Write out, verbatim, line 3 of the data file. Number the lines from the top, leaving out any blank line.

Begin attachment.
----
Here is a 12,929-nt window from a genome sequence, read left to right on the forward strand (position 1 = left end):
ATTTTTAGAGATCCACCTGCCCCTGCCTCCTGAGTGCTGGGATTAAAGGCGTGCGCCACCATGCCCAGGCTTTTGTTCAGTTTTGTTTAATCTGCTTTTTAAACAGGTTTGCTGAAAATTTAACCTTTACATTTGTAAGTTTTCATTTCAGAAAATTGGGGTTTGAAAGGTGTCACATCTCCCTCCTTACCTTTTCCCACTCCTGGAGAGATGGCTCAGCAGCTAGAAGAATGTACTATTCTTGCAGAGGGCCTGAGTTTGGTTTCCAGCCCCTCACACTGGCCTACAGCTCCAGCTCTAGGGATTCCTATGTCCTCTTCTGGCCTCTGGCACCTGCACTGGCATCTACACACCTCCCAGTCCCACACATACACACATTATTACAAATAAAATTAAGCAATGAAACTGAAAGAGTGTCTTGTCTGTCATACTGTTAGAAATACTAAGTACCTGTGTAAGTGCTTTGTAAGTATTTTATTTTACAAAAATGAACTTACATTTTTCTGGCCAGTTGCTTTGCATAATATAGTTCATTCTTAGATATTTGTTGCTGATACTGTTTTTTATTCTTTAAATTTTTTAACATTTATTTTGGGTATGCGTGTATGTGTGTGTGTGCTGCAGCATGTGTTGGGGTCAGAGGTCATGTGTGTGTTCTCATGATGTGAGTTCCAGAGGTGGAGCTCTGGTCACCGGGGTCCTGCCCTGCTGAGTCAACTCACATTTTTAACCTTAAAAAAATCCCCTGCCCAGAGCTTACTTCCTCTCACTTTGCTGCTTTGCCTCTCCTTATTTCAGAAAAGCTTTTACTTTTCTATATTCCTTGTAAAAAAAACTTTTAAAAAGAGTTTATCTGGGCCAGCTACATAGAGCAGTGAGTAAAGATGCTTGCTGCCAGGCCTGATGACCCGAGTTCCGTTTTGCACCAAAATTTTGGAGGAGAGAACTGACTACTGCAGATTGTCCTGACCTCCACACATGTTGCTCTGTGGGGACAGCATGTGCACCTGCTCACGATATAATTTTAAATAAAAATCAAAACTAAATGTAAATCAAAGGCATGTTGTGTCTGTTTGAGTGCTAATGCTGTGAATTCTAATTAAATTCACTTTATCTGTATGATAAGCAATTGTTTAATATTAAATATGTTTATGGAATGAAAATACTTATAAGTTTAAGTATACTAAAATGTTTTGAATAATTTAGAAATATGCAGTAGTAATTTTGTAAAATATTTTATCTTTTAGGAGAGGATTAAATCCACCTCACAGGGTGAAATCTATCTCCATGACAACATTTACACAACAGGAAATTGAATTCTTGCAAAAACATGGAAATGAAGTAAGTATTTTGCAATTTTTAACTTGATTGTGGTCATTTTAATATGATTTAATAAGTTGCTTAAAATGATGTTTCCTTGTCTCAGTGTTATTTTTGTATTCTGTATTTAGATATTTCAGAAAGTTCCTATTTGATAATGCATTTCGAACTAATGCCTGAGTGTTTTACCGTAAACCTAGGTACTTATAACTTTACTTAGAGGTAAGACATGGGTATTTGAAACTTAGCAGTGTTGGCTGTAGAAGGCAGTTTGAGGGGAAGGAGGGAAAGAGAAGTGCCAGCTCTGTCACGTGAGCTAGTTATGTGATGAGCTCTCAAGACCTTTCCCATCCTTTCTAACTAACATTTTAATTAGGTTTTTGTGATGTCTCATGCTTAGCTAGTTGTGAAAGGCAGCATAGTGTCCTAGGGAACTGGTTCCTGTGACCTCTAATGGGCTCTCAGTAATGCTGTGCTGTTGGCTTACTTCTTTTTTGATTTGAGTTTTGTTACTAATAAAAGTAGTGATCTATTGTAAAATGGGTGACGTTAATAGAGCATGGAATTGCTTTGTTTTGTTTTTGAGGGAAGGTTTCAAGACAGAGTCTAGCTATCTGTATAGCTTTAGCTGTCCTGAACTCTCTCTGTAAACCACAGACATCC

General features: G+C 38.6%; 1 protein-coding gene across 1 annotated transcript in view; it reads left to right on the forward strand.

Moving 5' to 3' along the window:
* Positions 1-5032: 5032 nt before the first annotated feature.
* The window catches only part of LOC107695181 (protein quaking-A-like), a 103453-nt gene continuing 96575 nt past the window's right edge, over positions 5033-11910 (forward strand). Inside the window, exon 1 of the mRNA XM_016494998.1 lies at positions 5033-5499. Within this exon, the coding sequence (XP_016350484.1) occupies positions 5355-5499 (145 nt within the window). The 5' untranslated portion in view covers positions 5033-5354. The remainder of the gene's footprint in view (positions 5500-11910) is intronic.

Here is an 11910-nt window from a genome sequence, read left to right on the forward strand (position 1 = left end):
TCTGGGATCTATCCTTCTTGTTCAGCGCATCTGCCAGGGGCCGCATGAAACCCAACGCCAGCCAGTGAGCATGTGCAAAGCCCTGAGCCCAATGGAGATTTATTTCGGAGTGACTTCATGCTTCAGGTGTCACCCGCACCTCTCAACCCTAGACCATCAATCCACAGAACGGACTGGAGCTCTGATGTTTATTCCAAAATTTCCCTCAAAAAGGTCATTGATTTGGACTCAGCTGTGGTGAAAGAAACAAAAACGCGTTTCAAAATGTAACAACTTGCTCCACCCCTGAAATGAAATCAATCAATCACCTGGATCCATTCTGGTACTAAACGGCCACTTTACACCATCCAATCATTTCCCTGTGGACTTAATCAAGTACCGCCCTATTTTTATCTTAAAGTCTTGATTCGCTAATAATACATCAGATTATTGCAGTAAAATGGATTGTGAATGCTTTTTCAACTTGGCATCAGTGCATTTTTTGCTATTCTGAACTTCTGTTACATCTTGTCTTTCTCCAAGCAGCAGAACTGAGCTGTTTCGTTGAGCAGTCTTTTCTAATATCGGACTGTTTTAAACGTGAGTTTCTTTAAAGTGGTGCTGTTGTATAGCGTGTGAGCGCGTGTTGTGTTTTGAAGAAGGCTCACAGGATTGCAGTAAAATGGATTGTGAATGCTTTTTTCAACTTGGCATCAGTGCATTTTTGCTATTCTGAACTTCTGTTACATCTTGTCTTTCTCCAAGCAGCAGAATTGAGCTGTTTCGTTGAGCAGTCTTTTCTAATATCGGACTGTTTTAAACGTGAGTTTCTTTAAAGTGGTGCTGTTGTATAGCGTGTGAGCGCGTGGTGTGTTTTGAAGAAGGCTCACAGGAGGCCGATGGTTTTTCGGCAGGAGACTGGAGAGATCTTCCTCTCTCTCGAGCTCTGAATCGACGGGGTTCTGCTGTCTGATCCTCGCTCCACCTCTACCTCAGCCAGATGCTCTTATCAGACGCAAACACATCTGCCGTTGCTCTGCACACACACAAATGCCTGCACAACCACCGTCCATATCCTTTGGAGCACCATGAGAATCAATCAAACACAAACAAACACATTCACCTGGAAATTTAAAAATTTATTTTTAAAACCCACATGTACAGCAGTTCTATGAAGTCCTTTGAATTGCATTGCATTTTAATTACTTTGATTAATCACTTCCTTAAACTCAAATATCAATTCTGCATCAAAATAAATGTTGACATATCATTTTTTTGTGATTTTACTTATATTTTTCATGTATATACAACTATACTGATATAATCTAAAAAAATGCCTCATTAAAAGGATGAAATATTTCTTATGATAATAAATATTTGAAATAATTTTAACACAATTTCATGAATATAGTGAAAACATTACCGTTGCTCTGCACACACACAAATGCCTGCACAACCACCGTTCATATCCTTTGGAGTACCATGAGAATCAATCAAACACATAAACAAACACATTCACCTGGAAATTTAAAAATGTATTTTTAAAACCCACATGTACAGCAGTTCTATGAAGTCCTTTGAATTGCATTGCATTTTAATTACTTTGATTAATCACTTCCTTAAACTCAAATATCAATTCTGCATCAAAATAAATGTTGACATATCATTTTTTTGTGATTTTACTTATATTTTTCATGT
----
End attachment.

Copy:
General features: G+C 38.6%; 1 protein-coding gene across 1 annotated transcript in view; it reads left to right on the forward strand.